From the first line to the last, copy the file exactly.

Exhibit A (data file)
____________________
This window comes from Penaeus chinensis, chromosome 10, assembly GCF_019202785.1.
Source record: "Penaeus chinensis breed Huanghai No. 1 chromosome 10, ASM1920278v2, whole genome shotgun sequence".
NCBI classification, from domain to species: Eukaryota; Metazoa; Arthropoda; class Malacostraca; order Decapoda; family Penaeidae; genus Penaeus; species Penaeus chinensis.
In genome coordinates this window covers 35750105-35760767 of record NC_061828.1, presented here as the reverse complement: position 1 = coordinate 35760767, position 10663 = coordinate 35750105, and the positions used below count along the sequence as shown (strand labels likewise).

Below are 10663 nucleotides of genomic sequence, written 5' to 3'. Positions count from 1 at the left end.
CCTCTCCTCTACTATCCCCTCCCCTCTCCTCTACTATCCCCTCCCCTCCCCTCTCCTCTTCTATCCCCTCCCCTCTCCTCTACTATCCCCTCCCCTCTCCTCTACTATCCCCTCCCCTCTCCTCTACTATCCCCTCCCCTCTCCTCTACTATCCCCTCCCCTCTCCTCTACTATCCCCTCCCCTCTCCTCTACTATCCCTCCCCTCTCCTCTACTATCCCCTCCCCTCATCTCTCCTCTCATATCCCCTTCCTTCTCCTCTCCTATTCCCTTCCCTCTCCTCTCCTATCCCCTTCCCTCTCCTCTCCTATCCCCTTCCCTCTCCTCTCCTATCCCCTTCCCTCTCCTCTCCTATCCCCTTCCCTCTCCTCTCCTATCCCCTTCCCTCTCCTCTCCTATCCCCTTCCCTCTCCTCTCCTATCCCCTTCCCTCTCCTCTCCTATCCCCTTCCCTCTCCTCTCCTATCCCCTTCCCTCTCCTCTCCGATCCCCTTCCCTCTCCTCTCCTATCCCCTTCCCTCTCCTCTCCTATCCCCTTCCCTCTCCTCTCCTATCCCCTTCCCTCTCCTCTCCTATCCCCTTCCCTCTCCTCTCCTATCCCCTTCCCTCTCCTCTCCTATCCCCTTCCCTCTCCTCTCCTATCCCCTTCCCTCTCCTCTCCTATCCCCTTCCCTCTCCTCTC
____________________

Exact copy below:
This window comes from Penaeus chinensis, chromosome 10, assembly GCF_019202785.1.
Source record: "Penaeus chinensis breed Huanghai No. 1 chromosome 10, ASM1920278v2, whole genome shotgun sequence".
NCBI classification, from domain to species: Eukaryota; Metazoa; Arthropoda; class Malacostraca; order Decapoda; family Penaeidae; genus Penaeus; species Penaeus chinensis.
In genome coordinates this window covers 35750105-35760767 of record NC_061828.1, presented here as the reverse complement: position 1 = coordinate 35760767, position 10663 = coordinate 35750105, and the positions used below count along the sequence as shown (strand labels likewise).

Below are 10663 nucleotides of genomic sequence, written 5' to 3'. Positions count from 1 at the left end.
CCTCTCCTCTACTATCCCCTCCCCTCTCCTCTACTATCCCCTCCCCTCCCCTCTCCTCTTCTATCCCCTCCCCTCTCCTCTACTATCCCCTCCCCTCTCCTCTACTATCCCCTCCCCTCTCCTCTACTATCCCCTCCCCTCTCCTCTACTATCCCCTCCCCTCTCCTCTACTATCCCCTCCCCTCTCCTCTACTATCCCTCCCCTCTCCTCTACTATCCCCTCCCCTCATCTCTCCTCTCATATCCCCTTCCTTCTCCTCTCCTATTCCCTTCCCTCTCCTCTCCTATCCCCTTCCCTCTCCTCTCCTATCCCCTTCCCTCTCCTCTCCTATCCCCTTCCCTCTCCTCTCCTATCCCCTTCCCTCTCCTCTCCTATCCCCTTCCCTCTCCTCTCCTATCCCCTTCCCTCTCCTCTCCTATCCCCTTCCCTCTCCTCTCCTATCCCCTTCCCTCTCCTCTCCTATCCCCTTCCCTCTCCTCTCCGATCCCCTTCCCTCTCCTCTCCTATCCCCTTCCCTCTCCTCTCCTATCCCCTTCCCTCTCCTCTCCTATCCCCTTCCCTCTCCTCTCCTATCCCCTTCCCTCTCCTCTCCTATCCCCTTCCCTCTCCTCTCCTATCCCCTTCCCTCTCCTCTCCTATCCCCTTCCCTCTCCTCTCCTATCCCCTTCCCTCTCCTCTC